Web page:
Back in November last year I hosted a podcast on horror and comedy with the aforementioned Jasper Bark and author of the forthcoming zom-com Stealing Propeller Hats from the Dead, David James Keaton. Here’s what he had to say about the relationship between horror and comedy.
Although horror and comedy should logically be married by their visceral, reaction-based qualities (or at the very least be considered kissing cousins), there continues to be a resistance today to even the most deftly blended examples of these genre hybrids. It's not uncommon to hear a reader or reviewer complain, ‘It couldn't make up its mind!’ Well, something so clearly insane will never make up its mind. But maybe give it a little more room for the mess it makes, as these things have been known to eat and laugh at the same time.
David is one of the best new voices in horror comedy. Not only is he unapologetic about breaking rules, he’s unafraid of writing a new set of rules and starting all over again. The Last Projector, released in 2014, is packed full of pop culture references, absurdity and genuine laugh-out-loud moments.
Writing Relatable Fiction
It’s important the reader relates to comedic fiction if the author is to generate the desired effect. Of course, this is the case with any genre, but it’s vital that on some level there is a connection – however abstract – for the reader to laugh. Max Booth’s latest release How To Successfully Kidnap Strangers is rammed full of relatable moments, both for me as a publisher and human being. I started collecting quotes that resonated with me from Booth’s new book and found I was picking up multiple lines per page. “Every second he didn't spend progressing his publishing company and his own writing career was a second he might as well have spent in the grave.” We nod and laugh at these moments of connection. Similarly just a funny turn of phrase is sometimes enough to tug at the laughter chords: “he was the founder of his own publishing company and he couldn't even afford a fucking Pop Tart.” How To Successfully Kidnap Strangers is part industry advice and partly the story of someone who’s intoxicated and kidnaps his number one critic. FYI, that isn’t the bit I relate to… honest. Max is an expert at short, sharp laugh-out-loud dialogue. Sometimes crude, sometimes witty, always funny.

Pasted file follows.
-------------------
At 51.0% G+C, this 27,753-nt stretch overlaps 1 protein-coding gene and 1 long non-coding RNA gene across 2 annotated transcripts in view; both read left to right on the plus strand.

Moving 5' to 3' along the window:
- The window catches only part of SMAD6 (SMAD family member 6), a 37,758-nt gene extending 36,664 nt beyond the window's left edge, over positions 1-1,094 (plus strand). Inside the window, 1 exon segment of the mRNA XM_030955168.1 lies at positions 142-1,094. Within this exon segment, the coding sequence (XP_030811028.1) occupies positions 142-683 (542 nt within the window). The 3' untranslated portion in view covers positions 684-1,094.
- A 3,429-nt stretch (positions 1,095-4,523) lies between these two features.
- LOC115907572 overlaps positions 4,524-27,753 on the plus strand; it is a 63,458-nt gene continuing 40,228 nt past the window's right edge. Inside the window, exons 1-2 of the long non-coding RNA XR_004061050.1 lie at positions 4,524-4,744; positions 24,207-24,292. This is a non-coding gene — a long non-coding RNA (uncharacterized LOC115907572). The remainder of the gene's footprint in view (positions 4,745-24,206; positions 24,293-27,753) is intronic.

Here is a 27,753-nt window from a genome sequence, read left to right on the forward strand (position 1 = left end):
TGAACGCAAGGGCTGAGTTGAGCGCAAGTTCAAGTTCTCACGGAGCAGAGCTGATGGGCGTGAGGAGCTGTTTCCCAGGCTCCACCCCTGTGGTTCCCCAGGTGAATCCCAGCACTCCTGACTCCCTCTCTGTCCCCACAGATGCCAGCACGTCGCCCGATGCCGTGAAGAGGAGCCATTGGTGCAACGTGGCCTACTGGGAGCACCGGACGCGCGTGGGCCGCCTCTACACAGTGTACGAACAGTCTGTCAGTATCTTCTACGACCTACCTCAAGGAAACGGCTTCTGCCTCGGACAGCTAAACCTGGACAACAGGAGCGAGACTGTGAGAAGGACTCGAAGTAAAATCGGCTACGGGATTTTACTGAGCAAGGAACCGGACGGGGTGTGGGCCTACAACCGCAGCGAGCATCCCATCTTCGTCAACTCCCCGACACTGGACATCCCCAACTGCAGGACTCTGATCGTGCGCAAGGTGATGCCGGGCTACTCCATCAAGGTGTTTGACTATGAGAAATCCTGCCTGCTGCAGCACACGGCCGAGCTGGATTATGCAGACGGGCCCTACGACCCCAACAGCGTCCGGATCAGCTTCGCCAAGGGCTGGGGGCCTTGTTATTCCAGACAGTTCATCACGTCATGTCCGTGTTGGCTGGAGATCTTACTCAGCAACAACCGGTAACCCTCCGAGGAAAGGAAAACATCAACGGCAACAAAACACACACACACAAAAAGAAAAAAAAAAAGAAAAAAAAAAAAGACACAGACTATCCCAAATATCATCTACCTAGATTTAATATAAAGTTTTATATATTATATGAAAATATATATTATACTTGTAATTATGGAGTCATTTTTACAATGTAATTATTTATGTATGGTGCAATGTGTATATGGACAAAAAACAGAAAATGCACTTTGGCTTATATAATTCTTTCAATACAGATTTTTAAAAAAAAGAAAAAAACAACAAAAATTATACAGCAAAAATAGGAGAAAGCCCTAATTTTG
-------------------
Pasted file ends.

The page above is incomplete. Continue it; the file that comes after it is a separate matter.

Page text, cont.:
“My screen’s dirty. Can’t see shit.”
“Have you thought about cleaning it?”
“I tried that once. The phone was destroyed.”
“That’s because you tried washing it in the sink.”
“How the fuck was I supposed to know?”
Max weighs in on writing dialogue for comedy:
The funniest dialogue comes from reactions. It must sound natural, like a fast ball landing in the nest of a mitt. Anything that sounds like a joke most likely won't hit well. Always pay attention to the way people talk and keep these observations in a safe spot.
There are a lot more areas and facets of horror comedy. Sadly this column doesn’t afford me the space to cover everything. Goodness, even a book on the subject wouldn’t offer a complete account. So with that in mind let’s end with some further reading. Some titles are straight-up horror-comedy, others are less clearly defined, providing funny moments rather than neatly fitting the ‘comedy’ label, but all have something to offer the discerning horror-comedy reader.
- Chew by John Layman
- Damned by Chuck Palahniuk
- Dirk Gently's Holistic Detective Agency by Douglas Adams
- Fat White Vampire Blues by Andrew Fox
- Gil’s All Fright Diner by A. Lee Martinez
- Horns by Joe Hill
- John Dies At The End by David Wong
- Johnny and the Dead by Terry Pratchett
- Running with Scissors by Augusten Burroughs
- Skullcrack City by Jeremy Robert Johnson
- The Antipope by Robert Rankin
- The Stupidest Angel by Christopher Moore
- Zombies and Shit by Carlton Mellick III